Interview Questions

OO Software Testing Issues

Software QA/Testing Technical FAQs

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OO Software Testing Issues

A common way of testing OO software testing-by-poking-around (Binder, 1995). In this case the developer's goal is to show that the product can do something useful without crashing. Attempts are made to "break" the product. If and when it breaks, the errors are fixed and the product is then deemed "tested".
Testing-by-poking-around method of testing OO software is, in my opinion, as unsuccessful as random testing of procedural code or design. It leaves the finding of errors up to a chance.
Another common problem in OO testing is the idea that since a superclass has been tested, any subclasses inheriting from it don't need to be.
This is not true because by defining a subclass we define a new context for the inherited attributes. Because of interaction between objects, we have to design test cases to test each new context and re-test the superclass as well to ensure proper working order of those objects.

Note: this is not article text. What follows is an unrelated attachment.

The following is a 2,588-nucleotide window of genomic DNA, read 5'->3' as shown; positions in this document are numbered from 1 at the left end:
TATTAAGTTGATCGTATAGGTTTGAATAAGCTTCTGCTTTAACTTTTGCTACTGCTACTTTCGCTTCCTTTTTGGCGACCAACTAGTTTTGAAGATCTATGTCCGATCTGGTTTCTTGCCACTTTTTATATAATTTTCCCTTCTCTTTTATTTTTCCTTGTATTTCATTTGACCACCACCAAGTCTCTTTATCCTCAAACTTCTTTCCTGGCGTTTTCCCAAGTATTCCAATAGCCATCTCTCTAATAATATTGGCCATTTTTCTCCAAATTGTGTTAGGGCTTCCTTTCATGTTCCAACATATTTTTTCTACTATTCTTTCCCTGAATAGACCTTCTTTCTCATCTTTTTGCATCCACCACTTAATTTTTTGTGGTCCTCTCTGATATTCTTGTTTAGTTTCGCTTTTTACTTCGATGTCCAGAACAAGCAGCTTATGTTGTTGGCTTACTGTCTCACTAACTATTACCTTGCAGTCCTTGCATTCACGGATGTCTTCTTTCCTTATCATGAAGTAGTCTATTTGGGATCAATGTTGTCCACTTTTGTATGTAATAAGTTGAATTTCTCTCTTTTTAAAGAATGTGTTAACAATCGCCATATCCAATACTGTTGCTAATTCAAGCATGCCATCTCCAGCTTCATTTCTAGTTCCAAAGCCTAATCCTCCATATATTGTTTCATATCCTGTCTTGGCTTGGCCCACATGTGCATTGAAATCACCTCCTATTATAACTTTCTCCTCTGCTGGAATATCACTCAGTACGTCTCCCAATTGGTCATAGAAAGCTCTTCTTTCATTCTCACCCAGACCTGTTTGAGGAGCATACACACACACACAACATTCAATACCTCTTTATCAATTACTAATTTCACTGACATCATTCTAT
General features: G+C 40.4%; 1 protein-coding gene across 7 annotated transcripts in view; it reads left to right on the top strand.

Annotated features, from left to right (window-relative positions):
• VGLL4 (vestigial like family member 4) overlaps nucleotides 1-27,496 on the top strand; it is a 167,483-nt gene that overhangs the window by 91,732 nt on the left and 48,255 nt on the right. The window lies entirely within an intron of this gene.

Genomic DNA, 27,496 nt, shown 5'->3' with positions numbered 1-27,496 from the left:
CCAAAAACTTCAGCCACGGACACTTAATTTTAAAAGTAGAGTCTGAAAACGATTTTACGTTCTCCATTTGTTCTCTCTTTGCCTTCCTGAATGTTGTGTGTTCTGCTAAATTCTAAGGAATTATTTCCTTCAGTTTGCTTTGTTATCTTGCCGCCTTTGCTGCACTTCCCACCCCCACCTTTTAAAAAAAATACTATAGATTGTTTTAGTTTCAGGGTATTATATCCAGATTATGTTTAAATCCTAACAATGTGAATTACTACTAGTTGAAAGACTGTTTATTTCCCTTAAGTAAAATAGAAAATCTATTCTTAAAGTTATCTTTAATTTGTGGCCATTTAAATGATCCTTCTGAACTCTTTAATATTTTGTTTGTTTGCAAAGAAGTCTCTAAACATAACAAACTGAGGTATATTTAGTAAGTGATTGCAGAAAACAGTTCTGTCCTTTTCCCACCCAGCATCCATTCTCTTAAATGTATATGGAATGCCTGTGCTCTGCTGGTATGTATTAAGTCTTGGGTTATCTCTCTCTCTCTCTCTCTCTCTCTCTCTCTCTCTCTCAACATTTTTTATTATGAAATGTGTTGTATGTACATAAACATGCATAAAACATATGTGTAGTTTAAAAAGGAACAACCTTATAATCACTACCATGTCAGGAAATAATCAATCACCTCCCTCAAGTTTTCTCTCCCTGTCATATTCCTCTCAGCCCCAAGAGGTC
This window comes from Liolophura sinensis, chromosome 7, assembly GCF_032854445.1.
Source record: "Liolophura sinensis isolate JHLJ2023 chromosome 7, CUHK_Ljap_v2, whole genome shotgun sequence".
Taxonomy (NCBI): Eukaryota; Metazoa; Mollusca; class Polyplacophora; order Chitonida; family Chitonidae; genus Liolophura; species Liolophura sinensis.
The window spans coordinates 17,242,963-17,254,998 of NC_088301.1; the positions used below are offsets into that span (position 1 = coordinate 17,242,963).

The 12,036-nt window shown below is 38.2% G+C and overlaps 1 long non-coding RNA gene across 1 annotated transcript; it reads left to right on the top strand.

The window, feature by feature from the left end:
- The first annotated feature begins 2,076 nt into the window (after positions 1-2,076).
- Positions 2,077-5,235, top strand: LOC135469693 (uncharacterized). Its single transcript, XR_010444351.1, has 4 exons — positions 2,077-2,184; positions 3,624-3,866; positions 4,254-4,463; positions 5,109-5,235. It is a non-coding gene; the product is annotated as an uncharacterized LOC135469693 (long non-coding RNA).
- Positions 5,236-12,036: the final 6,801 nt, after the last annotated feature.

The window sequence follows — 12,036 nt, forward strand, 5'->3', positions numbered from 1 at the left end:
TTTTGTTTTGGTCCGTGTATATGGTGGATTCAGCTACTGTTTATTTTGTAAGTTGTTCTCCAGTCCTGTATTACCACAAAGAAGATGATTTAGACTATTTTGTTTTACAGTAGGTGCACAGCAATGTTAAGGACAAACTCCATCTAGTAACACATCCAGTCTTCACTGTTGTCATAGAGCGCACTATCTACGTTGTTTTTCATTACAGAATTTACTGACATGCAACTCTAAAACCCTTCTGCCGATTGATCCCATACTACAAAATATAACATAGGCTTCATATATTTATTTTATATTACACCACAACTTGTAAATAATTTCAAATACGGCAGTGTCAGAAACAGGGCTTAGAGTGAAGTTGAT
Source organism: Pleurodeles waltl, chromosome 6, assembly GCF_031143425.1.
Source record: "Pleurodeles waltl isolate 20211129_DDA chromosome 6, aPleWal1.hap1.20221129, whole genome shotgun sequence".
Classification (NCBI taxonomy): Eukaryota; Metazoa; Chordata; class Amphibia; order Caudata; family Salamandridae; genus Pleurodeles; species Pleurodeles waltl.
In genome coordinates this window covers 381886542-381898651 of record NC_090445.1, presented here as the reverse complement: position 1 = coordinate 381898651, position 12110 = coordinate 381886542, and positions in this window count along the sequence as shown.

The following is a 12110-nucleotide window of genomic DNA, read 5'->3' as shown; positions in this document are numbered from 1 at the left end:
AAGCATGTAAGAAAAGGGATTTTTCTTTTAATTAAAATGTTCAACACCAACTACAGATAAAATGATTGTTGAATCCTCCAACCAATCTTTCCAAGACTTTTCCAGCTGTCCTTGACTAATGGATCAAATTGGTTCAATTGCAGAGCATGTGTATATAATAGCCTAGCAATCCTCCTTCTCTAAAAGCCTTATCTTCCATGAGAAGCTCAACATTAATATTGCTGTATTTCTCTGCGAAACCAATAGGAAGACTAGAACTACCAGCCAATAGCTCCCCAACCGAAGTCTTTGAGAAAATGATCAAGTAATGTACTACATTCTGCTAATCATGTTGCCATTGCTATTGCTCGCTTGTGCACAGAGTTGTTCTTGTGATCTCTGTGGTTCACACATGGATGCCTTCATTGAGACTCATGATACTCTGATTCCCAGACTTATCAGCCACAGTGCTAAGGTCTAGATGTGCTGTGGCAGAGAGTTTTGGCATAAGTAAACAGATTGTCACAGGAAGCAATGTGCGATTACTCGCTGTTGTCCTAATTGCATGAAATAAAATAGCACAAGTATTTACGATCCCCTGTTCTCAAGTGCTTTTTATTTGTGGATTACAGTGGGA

Yet another misconception in OO is that if you do proper analysis and design (using the class interface or specification), you don't need to test or you can just perform black-box testing only.
However, function tests only try the "normal" paths or states of the class. In order to test the other paths or states, we need code instrumentation. Also it is often difficult to exercise exception and error handling without examination of the source code.

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